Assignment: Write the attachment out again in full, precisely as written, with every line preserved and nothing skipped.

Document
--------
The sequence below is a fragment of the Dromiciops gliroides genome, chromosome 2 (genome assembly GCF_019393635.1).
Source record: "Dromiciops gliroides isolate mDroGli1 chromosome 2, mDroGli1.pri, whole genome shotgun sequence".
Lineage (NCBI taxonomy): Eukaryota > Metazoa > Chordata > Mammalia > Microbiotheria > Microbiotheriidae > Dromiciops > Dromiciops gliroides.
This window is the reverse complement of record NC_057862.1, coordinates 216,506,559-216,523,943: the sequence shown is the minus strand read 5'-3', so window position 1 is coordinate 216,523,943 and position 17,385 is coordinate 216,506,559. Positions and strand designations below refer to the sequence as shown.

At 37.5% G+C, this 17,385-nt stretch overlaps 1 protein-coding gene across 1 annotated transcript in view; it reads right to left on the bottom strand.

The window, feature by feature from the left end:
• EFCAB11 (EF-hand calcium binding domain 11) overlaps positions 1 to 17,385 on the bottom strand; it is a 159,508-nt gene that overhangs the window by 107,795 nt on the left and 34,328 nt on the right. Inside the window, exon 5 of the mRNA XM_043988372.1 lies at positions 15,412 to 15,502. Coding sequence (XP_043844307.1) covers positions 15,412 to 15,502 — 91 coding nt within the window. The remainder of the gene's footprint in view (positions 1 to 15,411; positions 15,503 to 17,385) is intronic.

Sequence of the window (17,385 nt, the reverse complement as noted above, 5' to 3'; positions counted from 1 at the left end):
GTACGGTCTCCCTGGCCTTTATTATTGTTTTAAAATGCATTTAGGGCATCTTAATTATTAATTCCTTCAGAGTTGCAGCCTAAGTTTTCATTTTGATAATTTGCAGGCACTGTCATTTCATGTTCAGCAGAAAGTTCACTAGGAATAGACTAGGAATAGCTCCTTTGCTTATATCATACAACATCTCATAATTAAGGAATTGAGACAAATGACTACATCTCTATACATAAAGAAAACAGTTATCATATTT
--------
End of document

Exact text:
The sequence below is a fragment of the Dromiciops gliroides genome, chromosome 2 (genome assembly GCF_019393635.1).
Source record: "Dromiciops gliroides isolate mDroGli1 chromosome 2, mDroGli1.pri, whole genome shotgun sequence".
Lineage (NCBI taxonomy): Eukaryota > Metazoa > Chordata > Mammalia > Microbiotheria > Microbiotheriidae > Dromiciops > Dromiciops gliroides.
This window is the reverse complement of record NC_057862.1, coordinates 216,506,559-216,523,943: the sequence shown is the minus strand read 5'-3', so window position 1 is coordinate 216,523,943 and position 17,385 is coordinate 216,506,559. Positions and strand designations below refer to the sequence as shown.

At 37.5% G+C, this 17,385-nt stretch overlaps 1 protein-coding gene across 1 annotated transcript in view; it reads right to left on the bottom strand.

The window, feature by feature from the left end:
• EFCAB11 (EF-hand calcium binding domain 11) overlaps positions 1 to 17,385 on the bottom strand; it is a 159,508-nt gene that overhangs the window by 107,795 nt on the left and 34,328 nt on the right. Inside the window, exon 5 of the mRNA XM_043988372.1 lies at positions 15,412 to 15,502. Coding sequence (XP_043844307.1) covers positions 15,412 to 15,502 — 91 coding nt within the window. The remainder of the gene's footprint in view (positions 1 to 15,411; positions 15,503 to 17,385) is intronic.

Sequence of the window (17,385 nt, the reverse complement as noted above, 5' to 3'; positions counted from 1 at the left end):
GTACGGTCTCCCTGGCCTTTATTATTGTTTTAAAATGCATTTAGGGCATCTTAATTATTAATTCCTTCAGAGTTGCAGCCTAAGTTTTCATTTTGATAATTTGCAGGCACTGTCATTTCATGTTCAGCAGAAAGTTCACTAGGAATAGACTAGGAATAGCTCCTTTGCTTATATCATACAACATCTCATAATTAAGGAATTGAGACAAATGACTACATCTCTATACATAAAGAAAACAGTTATCATATTT